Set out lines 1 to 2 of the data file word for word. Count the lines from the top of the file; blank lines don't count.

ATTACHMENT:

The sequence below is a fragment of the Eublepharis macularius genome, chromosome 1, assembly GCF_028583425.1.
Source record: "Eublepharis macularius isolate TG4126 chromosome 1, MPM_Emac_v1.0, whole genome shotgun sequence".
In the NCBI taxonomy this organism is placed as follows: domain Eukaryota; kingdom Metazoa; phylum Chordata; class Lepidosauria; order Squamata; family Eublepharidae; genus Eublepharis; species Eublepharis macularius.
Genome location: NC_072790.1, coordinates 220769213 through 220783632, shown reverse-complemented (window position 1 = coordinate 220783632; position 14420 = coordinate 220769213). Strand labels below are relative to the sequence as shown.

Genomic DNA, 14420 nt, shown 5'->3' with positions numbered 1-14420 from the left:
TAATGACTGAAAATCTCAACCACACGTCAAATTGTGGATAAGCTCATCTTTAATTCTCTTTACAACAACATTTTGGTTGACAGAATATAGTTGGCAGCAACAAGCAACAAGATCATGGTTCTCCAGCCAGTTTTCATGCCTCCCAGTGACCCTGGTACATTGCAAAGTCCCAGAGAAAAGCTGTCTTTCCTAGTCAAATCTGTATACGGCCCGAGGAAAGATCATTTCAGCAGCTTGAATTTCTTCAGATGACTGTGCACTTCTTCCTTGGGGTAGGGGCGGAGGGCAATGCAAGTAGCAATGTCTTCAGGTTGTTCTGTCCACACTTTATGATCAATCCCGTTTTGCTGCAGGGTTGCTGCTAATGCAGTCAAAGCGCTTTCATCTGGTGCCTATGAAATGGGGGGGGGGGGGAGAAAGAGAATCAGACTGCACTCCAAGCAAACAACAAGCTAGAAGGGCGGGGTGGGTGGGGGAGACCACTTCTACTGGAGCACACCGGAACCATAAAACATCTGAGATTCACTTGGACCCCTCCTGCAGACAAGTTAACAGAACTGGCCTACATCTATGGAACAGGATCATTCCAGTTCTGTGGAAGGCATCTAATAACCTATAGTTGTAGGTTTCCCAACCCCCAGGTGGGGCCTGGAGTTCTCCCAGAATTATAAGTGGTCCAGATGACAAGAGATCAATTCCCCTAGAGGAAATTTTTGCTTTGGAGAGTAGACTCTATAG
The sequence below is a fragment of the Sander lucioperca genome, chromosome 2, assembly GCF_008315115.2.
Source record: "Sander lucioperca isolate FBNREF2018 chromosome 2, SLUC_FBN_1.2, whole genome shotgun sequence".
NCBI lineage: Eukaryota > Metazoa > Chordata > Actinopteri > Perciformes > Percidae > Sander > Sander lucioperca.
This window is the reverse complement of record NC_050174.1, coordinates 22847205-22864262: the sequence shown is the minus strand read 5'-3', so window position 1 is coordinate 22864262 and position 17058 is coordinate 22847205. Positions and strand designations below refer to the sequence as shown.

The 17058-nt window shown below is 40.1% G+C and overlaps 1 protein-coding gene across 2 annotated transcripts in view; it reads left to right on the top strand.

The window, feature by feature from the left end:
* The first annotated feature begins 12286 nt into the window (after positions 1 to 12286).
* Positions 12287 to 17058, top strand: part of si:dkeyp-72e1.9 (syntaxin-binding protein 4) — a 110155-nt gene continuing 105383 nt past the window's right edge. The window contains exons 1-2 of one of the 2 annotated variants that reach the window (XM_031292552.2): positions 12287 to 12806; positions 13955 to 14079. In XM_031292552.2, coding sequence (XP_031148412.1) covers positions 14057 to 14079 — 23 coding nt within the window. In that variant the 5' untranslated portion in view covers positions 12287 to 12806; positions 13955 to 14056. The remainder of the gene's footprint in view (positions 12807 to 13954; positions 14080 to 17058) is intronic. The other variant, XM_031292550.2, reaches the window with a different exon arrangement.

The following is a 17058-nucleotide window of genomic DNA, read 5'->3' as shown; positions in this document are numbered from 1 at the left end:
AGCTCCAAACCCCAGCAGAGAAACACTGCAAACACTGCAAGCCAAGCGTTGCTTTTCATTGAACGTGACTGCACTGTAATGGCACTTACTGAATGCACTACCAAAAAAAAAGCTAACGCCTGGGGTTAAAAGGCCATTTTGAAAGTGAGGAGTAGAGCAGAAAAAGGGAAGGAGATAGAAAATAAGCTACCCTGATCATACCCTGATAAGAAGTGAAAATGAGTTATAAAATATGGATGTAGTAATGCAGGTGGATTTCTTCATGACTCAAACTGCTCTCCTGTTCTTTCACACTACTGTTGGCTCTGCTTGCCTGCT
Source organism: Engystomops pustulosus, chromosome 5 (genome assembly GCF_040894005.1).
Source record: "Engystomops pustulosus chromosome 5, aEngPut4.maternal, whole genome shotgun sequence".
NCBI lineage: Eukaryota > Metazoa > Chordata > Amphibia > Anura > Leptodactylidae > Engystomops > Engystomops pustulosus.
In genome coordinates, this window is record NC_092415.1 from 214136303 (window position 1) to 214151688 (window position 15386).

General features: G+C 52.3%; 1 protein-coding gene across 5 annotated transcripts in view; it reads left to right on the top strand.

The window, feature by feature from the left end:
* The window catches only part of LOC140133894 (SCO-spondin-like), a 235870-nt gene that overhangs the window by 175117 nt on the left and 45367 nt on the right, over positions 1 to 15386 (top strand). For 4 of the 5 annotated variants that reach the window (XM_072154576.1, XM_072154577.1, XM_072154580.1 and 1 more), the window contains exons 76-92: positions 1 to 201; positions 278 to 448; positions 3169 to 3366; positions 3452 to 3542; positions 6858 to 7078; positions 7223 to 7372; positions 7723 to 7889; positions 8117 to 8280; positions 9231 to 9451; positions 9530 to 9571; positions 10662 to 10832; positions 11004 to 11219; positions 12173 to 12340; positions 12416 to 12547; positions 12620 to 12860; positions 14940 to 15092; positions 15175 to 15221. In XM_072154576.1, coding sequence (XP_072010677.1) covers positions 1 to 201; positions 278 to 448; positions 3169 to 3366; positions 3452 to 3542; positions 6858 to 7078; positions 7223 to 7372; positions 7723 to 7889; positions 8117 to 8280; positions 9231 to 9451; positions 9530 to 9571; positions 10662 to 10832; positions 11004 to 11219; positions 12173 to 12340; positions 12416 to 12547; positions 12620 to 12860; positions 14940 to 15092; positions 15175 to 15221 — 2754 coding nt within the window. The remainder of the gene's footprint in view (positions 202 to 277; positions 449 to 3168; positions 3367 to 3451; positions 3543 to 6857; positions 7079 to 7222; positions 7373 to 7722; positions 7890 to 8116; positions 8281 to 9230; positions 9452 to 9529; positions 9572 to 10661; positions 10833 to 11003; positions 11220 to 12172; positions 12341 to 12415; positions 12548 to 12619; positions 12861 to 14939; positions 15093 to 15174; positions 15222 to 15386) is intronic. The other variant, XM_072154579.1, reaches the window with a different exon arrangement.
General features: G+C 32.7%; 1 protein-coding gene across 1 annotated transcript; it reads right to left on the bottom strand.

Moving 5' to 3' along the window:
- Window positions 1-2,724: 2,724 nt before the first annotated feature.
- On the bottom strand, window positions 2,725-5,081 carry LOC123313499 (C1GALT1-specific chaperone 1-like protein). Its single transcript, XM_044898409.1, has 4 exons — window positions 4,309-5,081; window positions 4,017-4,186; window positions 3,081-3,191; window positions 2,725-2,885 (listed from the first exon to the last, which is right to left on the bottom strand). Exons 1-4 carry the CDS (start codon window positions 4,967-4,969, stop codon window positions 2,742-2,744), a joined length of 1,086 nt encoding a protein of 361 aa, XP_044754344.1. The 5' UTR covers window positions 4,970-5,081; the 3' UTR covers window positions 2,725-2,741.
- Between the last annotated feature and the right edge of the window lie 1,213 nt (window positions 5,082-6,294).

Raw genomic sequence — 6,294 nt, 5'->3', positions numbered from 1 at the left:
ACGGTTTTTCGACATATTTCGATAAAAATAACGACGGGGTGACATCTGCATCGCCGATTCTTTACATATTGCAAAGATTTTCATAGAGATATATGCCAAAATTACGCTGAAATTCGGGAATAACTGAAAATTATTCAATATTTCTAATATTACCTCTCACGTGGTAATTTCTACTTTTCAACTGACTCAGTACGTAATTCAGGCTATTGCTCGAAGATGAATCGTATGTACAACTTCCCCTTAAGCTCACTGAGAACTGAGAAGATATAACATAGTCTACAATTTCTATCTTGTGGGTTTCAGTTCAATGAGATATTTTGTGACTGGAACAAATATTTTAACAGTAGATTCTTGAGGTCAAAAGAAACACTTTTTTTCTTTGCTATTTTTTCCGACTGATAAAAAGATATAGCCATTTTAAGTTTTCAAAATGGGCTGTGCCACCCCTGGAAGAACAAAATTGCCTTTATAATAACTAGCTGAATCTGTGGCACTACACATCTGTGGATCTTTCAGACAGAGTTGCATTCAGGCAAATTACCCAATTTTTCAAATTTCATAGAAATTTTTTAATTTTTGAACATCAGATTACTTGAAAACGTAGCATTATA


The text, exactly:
The sequence below is a fragment of the Eublepharis macularius genome, chromosome 1, assembly GCF_028583425.1.
Source record: "Eublepharis macularius isolate TG4126 chromosome 1, MPM_Emac_v1.0, whole genome shotgun sequence".